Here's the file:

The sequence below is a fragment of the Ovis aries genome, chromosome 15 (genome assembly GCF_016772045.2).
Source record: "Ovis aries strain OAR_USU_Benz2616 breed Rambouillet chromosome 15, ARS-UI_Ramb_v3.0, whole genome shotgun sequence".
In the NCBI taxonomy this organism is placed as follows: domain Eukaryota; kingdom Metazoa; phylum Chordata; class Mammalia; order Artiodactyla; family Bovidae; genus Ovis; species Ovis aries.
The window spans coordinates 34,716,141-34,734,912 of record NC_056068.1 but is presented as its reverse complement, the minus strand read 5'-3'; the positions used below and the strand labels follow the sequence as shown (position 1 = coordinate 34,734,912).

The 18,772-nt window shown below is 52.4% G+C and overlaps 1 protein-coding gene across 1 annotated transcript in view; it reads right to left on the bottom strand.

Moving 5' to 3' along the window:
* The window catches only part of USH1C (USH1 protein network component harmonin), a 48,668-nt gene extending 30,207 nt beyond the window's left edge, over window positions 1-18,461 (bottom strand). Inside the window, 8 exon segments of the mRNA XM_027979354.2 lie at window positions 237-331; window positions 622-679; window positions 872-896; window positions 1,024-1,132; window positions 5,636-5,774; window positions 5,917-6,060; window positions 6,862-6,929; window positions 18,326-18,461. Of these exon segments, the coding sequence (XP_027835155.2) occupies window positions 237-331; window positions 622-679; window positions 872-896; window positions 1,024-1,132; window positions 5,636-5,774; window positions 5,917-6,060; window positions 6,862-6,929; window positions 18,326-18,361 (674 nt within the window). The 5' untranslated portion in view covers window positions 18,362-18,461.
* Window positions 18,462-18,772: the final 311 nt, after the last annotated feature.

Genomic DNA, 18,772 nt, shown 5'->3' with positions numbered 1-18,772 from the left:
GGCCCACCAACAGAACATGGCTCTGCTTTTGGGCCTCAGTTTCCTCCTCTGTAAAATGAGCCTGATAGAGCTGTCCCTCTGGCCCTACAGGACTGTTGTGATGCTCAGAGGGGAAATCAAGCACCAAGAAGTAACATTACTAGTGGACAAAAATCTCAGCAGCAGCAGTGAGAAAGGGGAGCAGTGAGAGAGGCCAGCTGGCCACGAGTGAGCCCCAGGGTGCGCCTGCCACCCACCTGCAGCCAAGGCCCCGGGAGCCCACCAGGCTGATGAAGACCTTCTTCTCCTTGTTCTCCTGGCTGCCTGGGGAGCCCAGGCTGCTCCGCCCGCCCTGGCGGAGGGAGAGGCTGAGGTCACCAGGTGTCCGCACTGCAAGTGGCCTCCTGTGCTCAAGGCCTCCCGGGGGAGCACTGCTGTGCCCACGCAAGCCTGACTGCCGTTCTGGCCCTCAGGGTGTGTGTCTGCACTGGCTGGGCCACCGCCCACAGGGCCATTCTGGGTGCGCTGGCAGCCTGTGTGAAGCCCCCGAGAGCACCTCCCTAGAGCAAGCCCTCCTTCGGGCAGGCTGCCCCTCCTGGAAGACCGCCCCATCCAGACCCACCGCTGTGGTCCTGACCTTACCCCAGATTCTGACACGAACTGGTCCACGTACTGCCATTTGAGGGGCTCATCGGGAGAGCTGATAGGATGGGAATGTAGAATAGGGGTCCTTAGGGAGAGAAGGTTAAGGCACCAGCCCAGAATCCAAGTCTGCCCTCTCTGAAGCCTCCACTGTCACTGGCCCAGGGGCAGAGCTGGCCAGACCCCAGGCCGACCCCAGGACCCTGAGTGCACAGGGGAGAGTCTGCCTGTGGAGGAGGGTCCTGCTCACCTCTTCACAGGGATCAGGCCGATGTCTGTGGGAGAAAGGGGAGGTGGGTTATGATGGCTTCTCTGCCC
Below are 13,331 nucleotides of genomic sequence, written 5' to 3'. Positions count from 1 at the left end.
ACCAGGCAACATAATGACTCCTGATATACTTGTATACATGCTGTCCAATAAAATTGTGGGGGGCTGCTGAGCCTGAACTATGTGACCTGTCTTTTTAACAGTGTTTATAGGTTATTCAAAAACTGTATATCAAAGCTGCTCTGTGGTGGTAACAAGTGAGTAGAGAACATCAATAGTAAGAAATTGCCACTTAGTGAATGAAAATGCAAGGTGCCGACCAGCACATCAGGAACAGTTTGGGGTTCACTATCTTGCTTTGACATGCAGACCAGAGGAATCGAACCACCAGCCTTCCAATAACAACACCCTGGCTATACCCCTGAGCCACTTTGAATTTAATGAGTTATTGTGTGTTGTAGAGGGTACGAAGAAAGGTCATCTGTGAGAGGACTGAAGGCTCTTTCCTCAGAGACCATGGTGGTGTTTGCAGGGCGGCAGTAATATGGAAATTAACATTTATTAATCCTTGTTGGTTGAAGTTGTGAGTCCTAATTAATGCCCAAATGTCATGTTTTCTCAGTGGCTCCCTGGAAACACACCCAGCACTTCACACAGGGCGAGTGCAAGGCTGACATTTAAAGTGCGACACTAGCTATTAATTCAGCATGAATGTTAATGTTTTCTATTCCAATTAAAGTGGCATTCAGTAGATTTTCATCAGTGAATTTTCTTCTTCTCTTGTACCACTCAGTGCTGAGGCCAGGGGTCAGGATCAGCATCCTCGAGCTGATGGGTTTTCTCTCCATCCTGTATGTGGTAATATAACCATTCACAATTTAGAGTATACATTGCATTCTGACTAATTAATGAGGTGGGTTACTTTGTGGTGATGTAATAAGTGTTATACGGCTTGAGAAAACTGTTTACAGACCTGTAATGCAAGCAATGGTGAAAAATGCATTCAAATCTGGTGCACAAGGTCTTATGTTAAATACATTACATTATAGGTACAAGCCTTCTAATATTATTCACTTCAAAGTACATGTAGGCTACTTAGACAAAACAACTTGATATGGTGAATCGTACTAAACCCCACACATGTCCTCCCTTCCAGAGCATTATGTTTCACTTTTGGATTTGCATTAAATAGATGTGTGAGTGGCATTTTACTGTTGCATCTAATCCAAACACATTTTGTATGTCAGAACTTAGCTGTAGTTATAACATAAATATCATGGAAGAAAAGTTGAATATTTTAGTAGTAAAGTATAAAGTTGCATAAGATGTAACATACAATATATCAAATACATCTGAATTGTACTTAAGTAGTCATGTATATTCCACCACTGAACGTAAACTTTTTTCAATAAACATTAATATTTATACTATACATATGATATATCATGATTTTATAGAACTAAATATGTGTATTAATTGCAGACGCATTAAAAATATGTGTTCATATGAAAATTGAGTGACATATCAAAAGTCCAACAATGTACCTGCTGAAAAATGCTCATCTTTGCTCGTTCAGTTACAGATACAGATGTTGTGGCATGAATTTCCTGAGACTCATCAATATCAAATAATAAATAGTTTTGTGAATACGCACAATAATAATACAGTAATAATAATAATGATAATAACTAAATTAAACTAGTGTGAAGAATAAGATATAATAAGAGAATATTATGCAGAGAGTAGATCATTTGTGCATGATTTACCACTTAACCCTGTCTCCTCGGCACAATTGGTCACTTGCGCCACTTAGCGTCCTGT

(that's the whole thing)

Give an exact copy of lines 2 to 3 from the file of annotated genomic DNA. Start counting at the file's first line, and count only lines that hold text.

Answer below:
Source record: "Ovis aries strain OAR_USU_Benz2616 breed Rambouillet chromosome 15, ARS-UI_Ramb_v3.0, whole genome shotgun sequence".
In the NCBI taxonomy this organism is placed as follows: domain Eukaryota; kingdom Metazoa; phylum Chordata; class Mammalia; order Artiodactyla; family Bovidae; genus Ovis; species Ovis aries.